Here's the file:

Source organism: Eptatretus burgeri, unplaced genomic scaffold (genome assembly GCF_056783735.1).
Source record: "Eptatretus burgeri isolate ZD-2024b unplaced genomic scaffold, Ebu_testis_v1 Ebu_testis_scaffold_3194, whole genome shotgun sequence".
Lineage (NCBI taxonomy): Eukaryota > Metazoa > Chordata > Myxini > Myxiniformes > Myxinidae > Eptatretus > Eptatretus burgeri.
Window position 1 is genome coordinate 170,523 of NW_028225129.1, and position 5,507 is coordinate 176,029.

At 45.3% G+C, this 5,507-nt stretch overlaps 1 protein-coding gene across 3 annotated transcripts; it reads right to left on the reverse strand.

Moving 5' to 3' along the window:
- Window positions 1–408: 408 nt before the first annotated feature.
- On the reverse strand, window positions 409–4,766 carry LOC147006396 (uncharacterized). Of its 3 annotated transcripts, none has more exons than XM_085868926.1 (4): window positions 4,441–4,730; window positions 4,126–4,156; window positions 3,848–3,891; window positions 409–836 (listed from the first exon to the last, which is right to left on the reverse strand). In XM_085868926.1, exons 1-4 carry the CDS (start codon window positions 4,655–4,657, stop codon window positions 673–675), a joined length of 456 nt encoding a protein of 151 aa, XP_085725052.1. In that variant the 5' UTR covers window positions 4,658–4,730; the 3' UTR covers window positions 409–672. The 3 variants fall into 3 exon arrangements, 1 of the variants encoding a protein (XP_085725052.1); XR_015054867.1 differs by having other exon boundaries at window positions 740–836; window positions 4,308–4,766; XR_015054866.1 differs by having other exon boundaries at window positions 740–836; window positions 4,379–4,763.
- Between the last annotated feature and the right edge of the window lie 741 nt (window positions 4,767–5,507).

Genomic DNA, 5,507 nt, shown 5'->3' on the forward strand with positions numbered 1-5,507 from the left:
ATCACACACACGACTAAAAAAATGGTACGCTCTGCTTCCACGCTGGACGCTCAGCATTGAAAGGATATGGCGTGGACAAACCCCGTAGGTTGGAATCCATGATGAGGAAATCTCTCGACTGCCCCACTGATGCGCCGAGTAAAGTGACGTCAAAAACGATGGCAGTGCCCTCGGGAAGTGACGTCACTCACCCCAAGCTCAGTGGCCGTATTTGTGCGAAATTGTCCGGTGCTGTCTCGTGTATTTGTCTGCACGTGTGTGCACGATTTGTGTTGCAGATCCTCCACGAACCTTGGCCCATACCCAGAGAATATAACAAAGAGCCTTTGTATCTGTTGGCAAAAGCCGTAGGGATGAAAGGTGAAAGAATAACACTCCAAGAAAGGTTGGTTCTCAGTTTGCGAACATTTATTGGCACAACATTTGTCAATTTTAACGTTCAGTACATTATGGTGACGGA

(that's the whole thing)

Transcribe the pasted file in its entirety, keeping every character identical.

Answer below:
Source organism: Eptatretus burgeri, unplaced genomic scaffold (genome assembly GCF_056783735.1).
Source record: "Eptatretus burgeri isolate ZD-2024b unplaced genomic scaffold, Ebu_testis_v1 Ebu_testis_scaffold_3194, whole genome shotgun sequence".
Lineage (NCBI taxonomy): Eukaryota > Metazoa > Chordata > Myxini > Myxiniformes > Myxinidae > Eptatretus > Eptatretus burgeri.
Window position 1 is genome coordinate 170,523 of NW_028225129.1, and position 5,507 is coordinate 176,029.

At 45.3% G+C, this 5,507-nt stretch overlaps 1 protein-coding gene across 3 annotated transcripts; it reads right to left on the reverse strand.

Moving 5' to 3' along the window:
- Window positions 1–408: 408 nt before the first annotated feature.
- On the reverse strand, window positions 409–4,766 carry LOC147006396 (uncharacterized). Of its 3 annotated transcripts, none has more exons than XM_085868926.1 (4): window positions 4,441–4,730; window positions 4,126–4,156; window positions 3,848–3,891; window positions 409–836 (listed from the first exon to the last, which is right to left on the reverse strand). In XM_085868926.1, exons 1-4 carry the CDS (start codon window positions 4,655–4,657, stop codon window positions 673–675), a joined length of 456 nt encoding a protein of 151 aa, XP_085725052.1. In that variant the 5' UTR covers window positions 4,658–4,730; the 3' UTR covers window positions 409–672. The 3 variants fall into 3 exon arrangements, 1 of the variants encoding a protein (XP_085725052.1); XR_015054867.1 differs by having other exon boundaries at window positions 740–836; window positions 4,308–4,766; XR_015054866.1 differs by having other exon boundaries at window positions 740–836; window positions 4,379–4,763.
- Between the last annotated feature and the right edge of the window lie 741 nt (window positions 4,767–5,507).

Genomic DNA, 5,507 nt, shown 5'->3' on the forward strand with positions numbered 1-5,507 from the left:
ATCACACACACGACTAAAAAAATGGTACGCTCTGCTTCCACGCTGGACGCTCAGCATTGAAAGGATATGGCGTGGACAAACCCCGTAGGTTGGAATCCATGATGAGGAAATCTCTCGACTGCCCCACTGATGCGCCGAGTAAAGTGACGTCAAAAACGATGGCAGTGCCCTCGGGAAGTGACGTCACTCACCCCAAGCTCAGTGGCCGTATTTGTGCGAAATTGTCCGGTGCTGTCTCGTGTATTTGTCTGCACGTGTGTGCACGATTTGTGTTGCAGATCCTCCACGAACCTTGGCCCATACCCAGAGAATATAACAAAGAGCCTTTGTATCTGTTGGCAAAAGCCGTAGGGATGAAAGGTGAAAGAATAACACTCCAAGAAAGGTTGGTTCTCAGTTTGCGAACATTTATTGGCACAACATTTGTCAATTTTAACGTTCAGTACATTATGGTGACGGA